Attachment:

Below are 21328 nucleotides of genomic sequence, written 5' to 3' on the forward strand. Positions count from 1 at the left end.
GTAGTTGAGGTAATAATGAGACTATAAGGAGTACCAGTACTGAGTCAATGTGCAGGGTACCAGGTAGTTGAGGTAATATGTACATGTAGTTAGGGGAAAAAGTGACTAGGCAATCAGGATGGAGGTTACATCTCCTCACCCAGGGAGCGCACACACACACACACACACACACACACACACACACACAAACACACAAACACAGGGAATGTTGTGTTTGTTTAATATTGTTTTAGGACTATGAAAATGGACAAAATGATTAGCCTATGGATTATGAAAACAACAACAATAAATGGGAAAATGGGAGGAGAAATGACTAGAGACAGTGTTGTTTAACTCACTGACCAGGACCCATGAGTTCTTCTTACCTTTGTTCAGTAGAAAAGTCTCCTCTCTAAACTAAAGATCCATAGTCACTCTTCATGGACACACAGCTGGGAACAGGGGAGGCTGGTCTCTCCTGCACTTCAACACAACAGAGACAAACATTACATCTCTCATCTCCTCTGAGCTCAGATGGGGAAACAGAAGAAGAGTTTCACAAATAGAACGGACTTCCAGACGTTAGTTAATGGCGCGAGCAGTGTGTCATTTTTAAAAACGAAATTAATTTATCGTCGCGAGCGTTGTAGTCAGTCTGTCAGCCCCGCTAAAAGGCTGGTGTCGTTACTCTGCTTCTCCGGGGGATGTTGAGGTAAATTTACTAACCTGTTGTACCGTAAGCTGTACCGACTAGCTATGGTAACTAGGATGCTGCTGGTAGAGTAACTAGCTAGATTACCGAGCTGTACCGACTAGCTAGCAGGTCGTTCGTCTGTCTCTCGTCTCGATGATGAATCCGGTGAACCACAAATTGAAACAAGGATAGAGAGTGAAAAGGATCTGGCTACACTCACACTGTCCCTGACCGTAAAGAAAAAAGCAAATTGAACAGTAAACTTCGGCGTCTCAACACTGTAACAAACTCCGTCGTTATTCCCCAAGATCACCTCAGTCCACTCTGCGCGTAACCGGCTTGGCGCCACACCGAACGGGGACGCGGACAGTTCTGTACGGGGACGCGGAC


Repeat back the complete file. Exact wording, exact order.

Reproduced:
Below are 21328 nucleotides of genomic sequence, written 5' to 3' on the forward strand. Positions count from 1 at the left end.
GTAGTTGAGGTAATAATGAGACTATAAGGAGTACCAGTACTGAGTCAATGTGCAGGGTACCAGGTAGTTGAGGTAATATGTACATGTAGTTAGGGGAAAAAGTGACTAGGCAATCAGGATGGAGGTTACATCTCCTCACCCAGGGAGCGCACACACACACACACACACACACACACACACACACACAAACACACAAACACAGGGAATGTTGTGTTTGTTTAATATTGTTTTAGGACTATGAAAATGGACAAAATGATTAGCCTATGGATTATGAAAACAACAACAATAAATGGGAAAATGGGAGGAGAAATGACTAGAGACAGTGTTGTTTAACTCACTGACCAGGACCCATGAGTTCTTCTTACCTTTGTTCAGTAGAAAAGTCTCCTCTCTAAACTAAAGATCCATAGTCACTCTTCATGGACACACAGCTGGGAACAGGGGAGGCTGGTCTCTCCTGCACTTCAACACAACAGAGACAAACATTACATCTCTCATCTCCTCTGAGCTCAGATGGGGAAACAGAAGAAGAGTTTCACAAATAGAACGGACTTCCAGACGTTAGTTAATGGCGCGAGCAGTGTGTCATTTTTAAAAACGAAATTAATTTATCGTCGCGAGCGTTGTAGTCAGTCTGTCAGCCCCGCTAAAAGGCTGGTGTCGTTACTCTGCTTCTCCGGGGGATGTTGAGGTAAATTTACTAACCTGTTGTACCGTAAGCTGTACCGACTAGCTATGGTAACTAGGATGCTGCTGGTAGAGTAACTAGCTAGATTACCGAGCTGTACCGACTAGCTAGCAGGTCGTTCGTCTGTCTCTCGTCTCGATGATGAATCCGGTGAACCACAAATTGAAACAAGGATAGAGAGTGAAAAGGATCTGGCTACACTCACACTGTCCCTGACCGTAAAGAAAAAAGCAAATTGAACAGTAAACTTCGGCGTCTCAACACTGTAACAAACTCCGTCGTTATTCCCCAAGATCACCTCAGTCCACTCTGCGCGTAACCGGCTTGGCGCCACACCGAACGGGGACGCGGACAGTTCTGTACGGGGACGCGGAC